One of the things that has bugged me about Windows 8.x from the beginning was the lack of devices with built-in WWAN, and particularly LTE, support. I had 3G support in my original iPad, and it was a pleasure to just be able to open the case and start using the device without worrying about finding and connecting to a working WiFi network. Not to mention the security advantages of avoiding public WiFi or avoiding draining the battery of my smartphone being used as a hotspot. For the last couple of years I’ve been envious of my wife, who has her iPad on the Internet before I even have time to get my smartphone out of my pocket.
With the introduction of the LTE version of the Microsoft Surface 2 it turned out there were three devices I could choose from if I was serious about moving to a LTE device. The final straw came the other day when I pulled my Lumia 1020 smartphone out of my pocket and discovered the battery was moments from being dead. I just had to stop using it as a hotspot on a regular basis. I’d thought about waiting to see what other devices hit the market in the next few months, and in fact I wouldn’t be surprised if I’m soon kicking myself for moving prematurely. But what’s done is done.
A word about my computing environment before diving into my choice and a bit of review of it. Prior to last week I had 3 tablet-like devices (not including those that are primarily my wife’s). My primary tablet has been a Microsoft Surface RT. Although it has a keyboard cover (and I go back and forth between the Touch and Type covers) my primary usage model is as a tablet. It’s just nice to have a keyboard when you need it. For the last 6 months I’ve also had a Dell Venue 8 Pro, which is obviously a pure tablet. The DV8P has pushed my usage of the Surface more heavily towards notebook-like tasks since I tend to carry the DV8P when I use want something with me for consumption and the Surface when I think I might need to use a keyboard. So last week I would have said the Surface RT is 40% Notebook and 60% Tablet. The DV8P is 5/95. Lastly I have a Surface Pro 2 which I purchased for my consulting practice. As that implies, it sits in a dock as the desktop for my home office except when I am on a consulting engagement. Then it is used 80% in notebook mode and 20% as a tablet.
The Surface Pro 2 is unlikely to need replacement for a couple of years. The DV8P is on the chopping block later this year as the 8″ Windows tablet market matures and we get higher resolution devices with LTE. But it was the Surface RT that was most ready for replacement.
As best I could tell there were three choices readily available on the U.S. market as of last week. The oldest of the three was the Nokia Lumia 2520, which was introduced last fall. Next up was the Microsoft Surface 2 LTE, identical to the Surface 2 introduced last fall except for the addition of LTE support. Lastly was the Dell Venue 11 Pro line which just added a LTE model.
The Lumia 2520 was an attractive device from the moment Nokia announced it. The 10.1″ form factor made it the most tablet-like of the choices. It was built as a WWAN-based devices from the beginning, and you can’t even buy a WiFi-only version. It is light (1.3lb). It has an awesome screen. And Nokia announced a keyboard case for it, one with an extra battery and a couple of USB ports to boot. About its only negative is that it an ARM-based device like the Surface RT and Surface 2. I seriously looked at buying one at introduction but there was a problem. The keyboard case was unavailable and I was loath to buy the tablet and hope that the case, which more than doubles the weight of the combination, would be acceptable. So month after month I would go to the AT&T store and the Microsoft Store and ask if they had the case in stock so I could see for myself. Month after month they reported it wasn’t available.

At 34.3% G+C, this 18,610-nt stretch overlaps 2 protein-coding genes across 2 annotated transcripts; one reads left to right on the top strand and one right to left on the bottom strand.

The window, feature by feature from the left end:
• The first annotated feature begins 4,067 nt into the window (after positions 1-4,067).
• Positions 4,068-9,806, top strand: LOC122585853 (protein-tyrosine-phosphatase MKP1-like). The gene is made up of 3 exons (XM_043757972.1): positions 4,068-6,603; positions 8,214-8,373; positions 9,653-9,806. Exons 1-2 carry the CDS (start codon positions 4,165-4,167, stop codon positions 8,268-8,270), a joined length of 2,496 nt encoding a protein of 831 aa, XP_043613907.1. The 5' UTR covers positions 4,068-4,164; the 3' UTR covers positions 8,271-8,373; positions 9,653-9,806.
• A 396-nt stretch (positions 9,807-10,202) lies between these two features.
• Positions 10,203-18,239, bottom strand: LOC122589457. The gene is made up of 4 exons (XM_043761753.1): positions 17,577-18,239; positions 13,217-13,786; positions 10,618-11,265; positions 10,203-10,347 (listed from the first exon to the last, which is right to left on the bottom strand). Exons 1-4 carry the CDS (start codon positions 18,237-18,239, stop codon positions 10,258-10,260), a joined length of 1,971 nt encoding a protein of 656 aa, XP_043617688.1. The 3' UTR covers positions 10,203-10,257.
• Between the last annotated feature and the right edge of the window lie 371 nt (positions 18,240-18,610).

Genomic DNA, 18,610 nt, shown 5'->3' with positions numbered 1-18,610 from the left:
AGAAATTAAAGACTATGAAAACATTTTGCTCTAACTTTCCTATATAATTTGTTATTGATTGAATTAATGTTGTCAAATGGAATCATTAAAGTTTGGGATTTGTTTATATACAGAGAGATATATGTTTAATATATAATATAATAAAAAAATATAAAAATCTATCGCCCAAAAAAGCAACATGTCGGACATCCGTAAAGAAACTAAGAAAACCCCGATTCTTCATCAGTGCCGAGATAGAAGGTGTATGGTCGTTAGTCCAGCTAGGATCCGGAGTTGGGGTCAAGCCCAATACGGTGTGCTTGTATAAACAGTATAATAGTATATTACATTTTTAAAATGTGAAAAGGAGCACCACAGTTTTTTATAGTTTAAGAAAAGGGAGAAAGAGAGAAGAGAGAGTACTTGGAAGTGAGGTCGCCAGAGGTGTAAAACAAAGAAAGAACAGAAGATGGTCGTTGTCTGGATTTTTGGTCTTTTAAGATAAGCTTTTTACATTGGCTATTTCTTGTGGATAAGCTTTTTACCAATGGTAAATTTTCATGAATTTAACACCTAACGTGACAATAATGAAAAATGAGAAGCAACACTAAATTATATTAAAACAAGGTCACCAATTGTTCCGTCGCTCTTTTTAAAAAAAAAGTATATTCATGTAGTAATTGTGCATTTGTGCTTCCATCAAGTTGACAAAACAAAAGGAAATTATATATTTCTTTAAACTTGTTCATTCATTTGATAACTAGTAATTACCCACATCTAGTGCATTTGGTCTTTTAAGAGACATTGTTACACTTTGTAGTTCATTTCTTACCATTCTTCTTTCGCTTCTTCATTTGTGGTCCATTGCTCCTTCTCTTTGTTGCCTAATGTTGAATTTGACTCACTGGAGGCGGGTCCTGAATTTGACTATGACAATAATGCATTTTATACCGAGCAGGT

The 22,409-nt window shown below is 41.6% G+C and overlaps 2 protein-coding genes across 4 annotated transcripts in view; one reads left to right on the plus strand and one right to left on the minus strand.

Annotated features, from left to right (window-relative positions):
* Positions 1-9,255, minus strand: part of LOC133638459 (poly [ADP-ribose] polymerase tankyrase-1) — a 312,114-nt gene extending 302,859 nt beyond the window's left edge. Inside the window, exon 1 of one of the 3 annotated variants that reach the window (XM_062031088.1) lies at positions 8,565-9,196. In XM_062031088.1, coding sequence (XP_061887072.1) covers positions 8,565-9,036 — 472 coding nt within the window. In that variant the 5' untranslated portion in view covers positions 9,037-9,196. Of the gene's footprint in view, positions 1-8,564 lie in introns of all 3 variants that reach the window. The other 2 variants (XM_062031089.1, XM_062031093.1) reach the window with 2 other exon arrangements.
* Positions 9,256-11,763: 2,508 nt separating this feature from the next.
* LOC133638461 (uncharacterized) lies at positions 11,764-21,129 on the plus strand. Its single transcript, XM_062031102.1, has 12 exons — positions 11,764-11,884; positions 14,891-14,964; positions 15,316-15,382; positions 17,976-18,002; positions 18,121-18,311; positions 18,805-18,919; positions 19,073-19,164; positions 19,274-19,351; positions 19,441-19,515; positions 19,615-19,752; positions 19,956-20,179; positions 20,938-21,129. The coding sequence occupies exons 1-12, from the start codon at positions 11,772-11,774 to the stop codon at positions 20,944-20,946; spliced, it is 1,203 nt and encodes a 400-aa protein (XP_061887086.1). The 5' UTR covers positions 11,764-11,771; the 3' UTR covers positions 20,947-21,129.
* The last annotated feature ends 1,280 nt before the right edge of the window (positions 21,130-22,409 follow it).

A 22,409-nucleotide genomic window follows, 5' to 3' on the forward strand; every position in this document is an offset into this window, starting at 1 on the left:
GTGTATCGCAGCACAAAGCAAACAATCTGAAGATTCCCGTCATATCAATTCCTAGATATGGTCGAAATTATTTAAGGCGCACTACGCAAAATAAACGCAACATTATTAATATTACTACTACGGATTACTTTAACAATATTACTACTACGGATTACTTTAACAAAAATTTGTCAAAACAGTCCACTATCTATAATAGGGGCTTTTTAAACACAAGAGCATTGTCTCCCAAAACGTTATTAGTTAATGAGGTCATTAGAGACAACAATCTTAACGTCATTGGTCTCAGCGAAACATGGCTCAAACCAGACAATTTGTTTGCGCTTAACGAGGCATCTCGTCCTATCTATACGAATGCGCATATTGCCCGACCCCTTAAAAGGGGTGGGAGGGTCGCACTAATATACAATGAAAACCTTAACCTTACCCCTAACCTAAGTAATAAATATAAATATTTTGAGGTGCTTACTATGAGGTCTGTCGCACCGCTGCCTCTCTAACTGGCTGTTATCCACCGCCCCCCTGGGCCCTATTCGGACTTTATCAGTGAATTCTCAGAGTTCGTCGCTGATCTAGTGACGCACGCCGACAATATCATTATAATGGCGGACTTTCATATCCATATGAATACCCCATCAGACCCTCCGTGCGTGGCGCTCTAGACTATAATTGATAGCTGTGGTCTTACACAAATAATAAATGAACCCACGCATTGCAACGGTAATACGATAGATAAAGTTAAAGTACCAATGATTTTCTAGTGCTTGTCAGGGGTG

When Microsoft introduced the Surface 2 they mentioned that a LTE version would be available in early 2014. I waited, hoping that early would mean January. January came and went with no LTE version. February came and went with no LTE version. Finally March brought announcement and availability of the Surface 2 LTE at the ridiculous price of $679. Add on a Type 2 Cover and you are sitting at over $800. Make it the new power cover and you are approaching $900. That’s a lot of money to part with for any tablet, particularly one that is already half-way through its primary life-cycle.
The Surface 2 is also an ARM-based device. It is heavier than the 2520. With its 10.6″ screen it is a more awkward shape and size for tablet use, but the screen dimensions feel more natural for notebook-like use. It also offers a wider array of keyboard covers (Touch, Type, Power).
The last entry, which I only learned about last week, is the LTE version of the Dell Venue 11 Pro. Dell has introduced the Venue 11 Pro line as a family of x86-based devices with a choice of Intel Atom and Core processors. The Atom-based models are thinner and more of a tablet-first offering while the Core-based models are thicker, heavier, and more of a notebook-first offering. Basically the DV11P Atom models are Surface 2 competitors and the Core models are Surface Pro 2 competitors. The screen size also positions them in this way, with the 10.8″ screen being comparable to the Surface family’s choice of 10.6″. Moreover, the 10.8″ screen clearly positions them as members of the 11″ class of devices such as the MacBook Air notebook. For me that is the problem.